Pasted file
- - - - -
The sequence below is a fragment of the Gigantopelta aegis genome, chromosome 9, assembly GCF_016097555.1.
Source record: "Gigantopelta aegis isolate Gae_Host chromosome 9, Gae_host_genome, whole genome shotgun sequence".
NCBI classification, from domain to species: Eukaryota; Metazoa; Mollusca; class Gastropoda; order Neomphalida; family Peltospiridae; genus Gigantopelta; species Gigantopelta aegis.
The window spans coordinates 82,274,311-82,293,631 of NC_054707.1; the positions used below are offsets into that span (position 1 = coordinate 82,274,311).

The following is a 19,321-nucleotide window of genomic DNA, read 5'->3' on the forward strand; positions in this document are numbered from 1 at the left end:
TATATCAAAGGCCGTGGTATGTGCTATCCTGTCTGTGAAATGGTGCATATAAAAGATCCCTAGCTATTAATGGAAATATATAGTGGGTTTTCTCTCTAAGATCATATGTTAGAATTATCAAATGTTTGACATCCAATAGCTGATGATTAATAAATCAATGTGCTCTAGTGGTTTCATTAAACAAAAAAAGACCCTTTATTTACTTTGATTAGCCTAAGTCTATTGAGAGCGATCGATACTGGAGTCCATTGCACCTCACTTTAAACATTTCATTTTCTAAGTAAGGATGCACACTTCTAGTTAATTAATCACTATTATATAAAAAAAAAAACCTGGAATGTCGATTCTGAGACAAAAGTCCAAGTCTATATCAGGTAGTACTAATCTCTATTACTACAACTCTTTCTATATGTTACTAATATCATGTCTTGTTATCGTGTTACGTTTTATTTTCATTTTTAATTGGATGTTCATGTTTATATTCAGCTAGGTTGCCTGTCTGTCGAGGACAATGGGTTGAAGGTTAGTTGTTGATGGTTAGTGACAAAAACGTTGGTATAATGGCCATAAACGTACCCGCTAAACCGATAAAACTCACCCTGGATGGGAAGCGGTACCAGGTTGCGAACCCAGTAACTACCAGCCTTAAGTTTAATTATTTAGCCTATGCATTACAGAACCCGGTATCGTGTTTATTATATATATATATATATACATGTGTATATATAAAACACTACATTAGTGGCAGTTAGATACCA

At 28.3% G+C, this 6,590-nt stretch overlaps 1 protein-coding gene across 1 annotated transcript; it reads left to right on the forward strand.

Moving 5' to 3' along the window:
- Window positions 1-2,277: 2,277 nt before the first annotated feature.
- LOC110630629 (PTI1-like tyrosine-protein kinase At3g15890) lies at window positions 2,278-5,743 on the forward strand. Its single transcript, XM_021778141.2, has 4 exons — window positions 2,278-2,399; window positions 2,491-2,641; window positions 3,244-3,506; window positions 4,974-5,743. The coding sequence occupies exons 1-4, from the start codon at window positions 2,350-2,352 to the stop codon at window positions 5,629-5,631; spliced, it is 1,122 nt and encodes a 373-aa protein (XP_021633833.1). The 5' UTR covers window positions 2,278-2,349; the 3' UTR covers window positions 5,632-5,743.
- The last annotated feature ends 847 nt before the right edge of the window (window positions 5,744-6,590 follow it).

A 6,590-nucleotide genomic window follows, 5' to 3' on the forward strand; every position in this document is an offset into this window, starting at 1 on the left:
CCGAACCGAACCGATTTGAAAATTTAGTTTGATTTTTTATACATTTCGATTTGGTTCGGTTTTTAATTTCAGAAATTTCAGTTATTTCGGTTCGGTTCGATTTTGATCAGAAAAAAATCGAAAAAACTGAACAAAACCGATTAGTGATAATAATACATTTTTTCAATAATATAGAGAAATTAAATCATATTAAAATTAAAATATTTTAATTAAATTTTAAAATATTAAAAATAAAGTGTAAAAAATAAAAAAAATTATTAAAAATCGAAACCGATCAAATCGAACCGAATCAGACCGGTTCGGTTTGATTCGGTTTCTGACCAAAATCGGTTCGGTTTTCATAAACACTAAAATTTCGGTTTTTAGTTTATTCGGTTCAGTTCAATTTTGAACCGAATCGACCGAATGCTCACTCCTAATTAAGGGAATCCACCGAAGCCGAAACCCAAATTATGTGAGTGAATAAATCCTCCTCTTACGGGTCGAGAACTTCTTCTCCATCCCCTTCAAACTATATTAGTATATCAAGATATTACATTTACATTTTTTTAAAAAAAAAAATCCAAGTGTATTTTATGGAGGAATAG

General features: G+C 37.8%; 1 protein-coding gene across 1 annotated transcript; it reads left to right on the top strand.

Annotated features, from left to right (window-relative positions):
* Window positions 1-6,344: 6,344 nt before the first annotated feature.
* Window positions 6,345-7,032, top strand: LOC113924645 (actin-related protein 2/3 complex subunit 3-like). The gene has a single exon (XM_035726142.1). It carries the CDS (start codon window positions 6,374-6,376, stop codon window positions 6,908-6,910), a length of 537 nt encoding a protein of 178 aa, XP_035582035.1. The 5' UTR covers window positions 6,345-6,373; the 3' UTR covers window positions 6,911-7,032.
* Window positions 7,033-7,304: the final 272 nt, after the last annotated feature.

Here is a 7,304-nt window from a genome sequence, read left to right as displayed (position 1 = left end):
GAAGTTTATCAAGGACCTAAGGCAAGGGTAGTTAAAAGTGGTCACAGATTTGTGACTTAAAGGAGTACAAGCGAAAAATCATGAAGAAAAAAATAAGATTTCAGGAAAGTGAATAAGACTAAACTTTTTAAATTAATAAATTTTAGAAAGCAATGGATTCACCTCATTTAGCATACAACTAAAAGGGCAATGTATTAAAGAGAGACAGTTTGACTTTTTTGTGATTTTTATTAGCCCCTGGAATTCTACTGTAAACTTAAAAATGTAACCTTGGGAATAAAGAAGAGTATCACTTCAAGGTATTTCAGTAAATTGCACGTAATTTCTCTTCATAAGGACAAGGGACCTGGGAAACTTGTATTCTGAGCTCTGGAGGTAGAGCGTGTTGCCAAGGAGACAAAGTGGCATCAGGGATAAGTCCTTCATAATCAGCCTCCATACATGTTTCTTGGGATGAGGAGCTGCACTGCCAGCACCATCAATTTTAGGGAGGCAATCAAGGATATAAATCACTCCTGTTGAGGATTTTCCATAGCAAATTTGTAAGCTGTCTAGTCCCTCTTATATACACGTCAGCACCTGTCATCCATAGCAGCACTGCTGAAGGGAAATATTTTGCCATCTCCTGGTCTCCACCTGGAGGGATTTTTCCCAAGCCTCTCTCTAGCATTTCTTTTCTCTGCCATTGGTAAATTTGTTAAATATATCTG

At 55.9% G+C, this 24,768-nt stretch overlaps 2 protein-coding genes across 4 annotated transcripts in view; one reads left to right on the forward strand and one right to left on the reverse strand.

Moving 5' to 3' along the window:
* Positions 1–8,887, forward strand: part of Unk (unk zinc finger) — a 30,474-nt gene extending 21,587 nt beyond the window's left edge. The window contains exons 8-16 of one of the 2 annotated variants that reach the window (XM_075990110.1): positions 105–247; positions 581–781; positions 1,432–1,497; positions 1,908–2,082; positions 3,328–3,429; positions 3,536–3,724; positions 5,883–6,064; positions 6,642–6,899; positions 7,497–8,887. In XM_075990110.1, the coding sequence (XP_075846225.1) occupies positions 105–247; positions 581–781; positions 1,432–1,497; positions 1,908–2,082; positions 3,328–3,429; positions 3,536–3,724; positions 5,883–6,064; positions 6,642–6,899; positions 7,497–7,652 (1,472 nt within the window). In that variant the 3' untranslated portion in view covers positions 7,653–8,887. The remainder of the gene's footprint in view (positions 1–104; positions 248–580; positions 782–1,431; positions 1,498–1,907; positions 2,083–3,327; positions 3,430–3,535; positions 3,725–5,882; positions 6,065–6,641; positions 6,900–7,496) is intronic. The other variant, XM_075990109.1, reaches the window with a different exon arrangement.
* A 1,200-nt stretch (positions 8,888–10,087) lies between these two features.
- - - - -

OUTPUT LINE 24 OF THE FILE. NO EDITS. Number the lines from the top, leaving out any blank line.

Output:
* A 1,200-nt stretch (positions 8,888–10,087) lies between these two features.